Take Action

Get Common Cause Updates

Get breaking news and updates from Common Cause.

Take Action

Join the thousands across the country who instantly rally when there is a threat to our democracy.


Join the thousands across the country who instantly rally when there is a threat to our democracy.


Make a contribution to support Common Cause today.

Find Your State

News Clips

Read stories of Common Cause in the news.

  • Filter by Issue

  • Filter by Campaign

Money & Influence 01.28.2024

Albuquerque Journal (Op-Ed): NM elected officials still under the influence of alcohol industry

The alcohol industry is at it again. For three decades the industry, its powerful lobbyists and its allies in the hospitality industry have been successful in staving off increases in the state’s alcohol excise tax with arguments about how even a modest increase will hurt restaurants and local breweries. Increased prices for alcohol won’t result in less drinking anyhow, they say. The argument was most recently echoed in an Albuquerque Journal editorial. Meanwhile New Mexico is No. 1 nationwide in alcohol-related deaths and alcohol now accounts for one in five deaths of working age New Mexicans. Treatment programs are hard to come by, and not only families are paying the price. A recent study by the UNM Department of Economics says that excessive alcohol consumption costs New Mexicans $2.77 per drink in the form of crime, domestic violence, DWI and Medicaid payments.

Money & Influence 01.25.2024

Honolulu Star Advertiser: Saiki supports bills for full public financing of political campaigns

Camron Hurt, program manager for Common Cause Hawaii, said full public financing of political candidates would allow elected officials to focus on voters’ concerns and not special interests “by removing big money from our politics.” At the same, Hurt said, “I hope it allows for greater participation from the candidates, for a kid growing up in Pauoa or Nanakuli.” “Having the speaker’s unwavering support and leadership in this bill is astronomical at a risk to his own seat, at risk to his own colleagues who may disagree with the bill he wants to see fully financed citizen elections,” Hurt said. “It is courageous. It is commendable to have the speaker of the House take a stand and say he wants to put a stop to enormous amounts of corruption. He must be commended.”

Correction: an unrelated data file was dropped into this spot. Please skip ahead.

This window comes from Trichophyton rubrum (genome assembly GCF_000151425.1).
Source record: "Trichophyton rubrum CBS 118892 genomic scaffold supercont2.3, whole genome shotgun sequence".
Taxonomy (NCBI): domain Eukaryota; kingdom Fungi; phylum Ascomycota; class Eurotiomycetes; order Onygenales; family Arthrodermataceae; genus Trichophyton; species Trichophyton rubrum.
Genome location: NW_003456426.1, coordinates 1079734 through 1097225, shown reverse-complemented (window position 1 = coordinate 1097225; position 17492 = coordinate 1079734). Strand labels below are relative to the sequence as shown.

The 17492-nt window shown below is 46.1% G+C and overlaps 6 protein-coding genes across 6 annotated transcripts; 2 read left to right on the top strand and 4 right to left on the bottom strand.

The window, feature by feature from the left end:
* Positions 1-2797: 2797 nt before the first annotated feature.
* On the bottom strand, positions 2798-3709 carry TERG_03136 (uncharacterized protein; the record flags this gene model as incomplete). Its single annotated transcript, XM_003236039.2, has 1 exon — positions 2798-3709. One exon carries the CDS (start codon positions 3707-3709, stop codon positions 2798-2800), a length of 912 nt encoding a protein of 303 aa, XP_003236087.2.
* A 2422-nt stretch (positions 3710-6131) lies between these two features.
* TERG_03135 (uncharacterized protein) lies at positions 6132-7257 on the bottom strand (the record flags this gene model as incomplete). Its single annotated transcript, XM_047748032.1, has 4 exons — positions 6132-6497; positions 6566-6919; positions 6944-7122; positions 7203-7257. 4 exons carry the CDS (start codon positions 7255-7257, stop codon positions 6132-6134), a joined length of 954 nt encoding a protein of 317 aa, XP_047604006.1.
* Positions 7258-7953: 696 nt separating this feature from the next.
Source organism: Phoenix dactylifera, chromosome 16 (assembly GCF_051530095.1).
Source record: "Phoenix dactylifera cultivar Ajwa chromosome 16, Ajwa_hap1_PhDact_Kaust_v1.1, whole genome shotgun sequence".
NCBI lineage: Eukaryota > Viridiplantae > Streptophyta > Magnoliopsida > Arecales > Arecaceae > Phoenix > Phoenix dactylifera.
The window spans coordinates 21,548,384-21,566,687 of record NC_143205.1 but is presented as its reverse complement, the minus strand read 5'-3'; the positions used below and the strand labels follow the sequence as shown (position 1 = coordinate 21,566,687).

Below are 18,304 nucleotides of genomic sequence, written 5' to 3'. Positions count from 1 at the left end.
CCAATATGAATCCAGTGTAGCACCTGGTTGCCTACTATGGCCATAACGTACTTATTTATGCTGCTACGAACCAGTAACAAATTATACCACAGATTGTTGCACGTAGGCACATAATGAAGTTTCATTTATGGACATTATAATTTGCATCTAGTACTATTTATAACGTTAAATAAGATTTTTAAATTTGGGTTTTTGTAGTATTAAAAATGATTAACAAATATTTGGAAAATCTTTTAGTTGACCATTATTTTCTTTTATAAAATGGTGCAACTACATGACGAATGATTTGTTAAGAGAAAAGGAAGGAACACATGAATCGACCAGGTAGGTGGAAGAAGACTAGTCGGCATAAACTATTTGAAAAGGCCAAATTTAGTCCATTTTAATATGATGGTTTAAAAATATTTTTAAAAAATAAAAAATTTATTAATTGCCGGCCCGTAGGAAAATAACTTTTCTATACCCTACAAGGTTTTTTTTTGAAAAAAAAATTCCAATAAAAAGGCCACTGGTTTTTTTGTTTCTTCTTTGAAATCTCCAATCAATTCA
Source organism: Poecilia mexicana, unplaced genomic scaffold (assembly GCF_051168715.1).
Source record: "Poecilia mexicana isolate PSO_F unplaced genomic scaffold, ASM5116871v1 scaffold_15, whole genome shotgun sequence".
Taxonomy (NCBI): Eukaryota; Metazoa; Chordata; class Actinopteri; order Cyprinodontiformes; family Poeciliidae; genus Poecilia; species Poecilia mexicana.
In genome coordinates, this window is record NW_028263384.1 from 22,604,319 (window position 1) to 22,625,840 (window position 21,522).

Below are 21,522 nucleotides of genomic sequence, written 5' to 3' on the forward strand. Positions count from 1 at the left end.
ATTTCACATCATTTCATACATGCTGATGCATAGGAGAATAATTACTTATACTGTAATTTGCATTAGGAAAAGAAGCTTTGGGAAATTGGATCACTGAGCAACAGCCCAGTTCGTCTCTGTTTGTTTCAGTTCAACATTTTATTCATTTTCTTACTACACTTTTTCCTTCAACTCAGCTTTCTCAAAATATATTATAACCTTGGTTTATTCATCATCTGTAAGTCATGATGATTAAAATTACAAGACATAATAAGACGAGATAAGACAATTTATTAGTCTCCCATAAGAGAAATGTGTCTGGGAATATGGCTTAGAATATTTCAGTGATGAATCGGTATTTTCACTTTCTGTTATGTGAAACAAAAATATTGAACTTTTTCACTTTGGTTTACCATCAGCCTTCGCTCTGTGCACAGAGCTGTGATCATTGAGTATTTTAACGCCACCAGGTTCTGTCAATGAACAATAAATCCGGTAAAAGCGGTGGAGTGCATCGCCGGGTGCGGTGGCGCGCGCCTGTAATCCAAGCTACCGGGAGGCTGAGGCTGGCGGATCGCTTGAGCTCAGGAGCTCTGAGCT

Cleveland.com/The Plain Dealer: $15k on tickets. $2k/month on meals. Inside a Cleveland-area House rep’s campaign spending

Catherine Turcer, executive director of Common Cause Ohio, which advocates for better government ethics laws and transparency in campaign finance, reviewed Patton’s audits. She said the most obvious aggrieved party to questionable campaign spending would be the donors. But in a less-direct way, she said problems arise in a representative democracy when public officials can enrich themselves in the process via interested donors. “Campaign cash is not a slush fund,” she said. “It is intended to be spent to get yourself elected.” Moreover, she questioned why five audits spanning two secretaries of state (some occurred under now-Lt. Gov. Jon Husted). She said they seem to have caught on to something wrong 10 years ago but declined to take any action on a troubling pattern. “It doesn’t look like they truly took the next step to do a little more digging,” she said. “You shouldn’t leave an audit with more questions than you started. And how would they not have more questions.”

Money & Influence 01.12.2024

Texas Tribune/San Antonio Express-News: Texas GOP chair Matt Rinaldi backed a group with white supremacist ties — while working for its billionaire funder

Anthony Gutierrez, executive director of the watchdog group Common Cause Texas, said Rinaldi’s legal representation of Wilks was “shocking,” especially in light of the ongoing scandals involving Defend Texas Liberty that Rinaldi has been involved in. “We all know money equals power in Texas politics and billionaires like the Wilks use their wealth liberally to bend public policy to their liking all the time,” he said. “But it's still pretty shocking.”

Money & Influence 01.10.2024

Raw Story: Revealed: Donors foot the bill for Marjorie Taylor Greene's election law violation

“If I was one of her donors, I wouldn’t want my donations to be paying fines for when she did something wrong,” said Aaron Scherb, senior director of legislative affairs for Common Cause, a nonprofit watchdog organization that filed an initial FEC complaint against Greene. “There’s a little bit of an optics issue.”

The Oregonian: Former OLCC board chair lands pot job

Kate Titus, executive director of Common Cause Oregon, a grassroots, nonpartisan organization that works to strengthen and advance democracy, said Révoal's leap into the industry that he up until recently regulated raises questions. "Democracies die when we erode ethics norms," she said. "It's not just a matter of following the letter of the law. It's about keeping clear, bright lines between working for the public interest and working for one's own private interest."

Join the movement over 1.5 million strong for democracy

Demand a democracy that works for us. Sign up for breaking news and updates.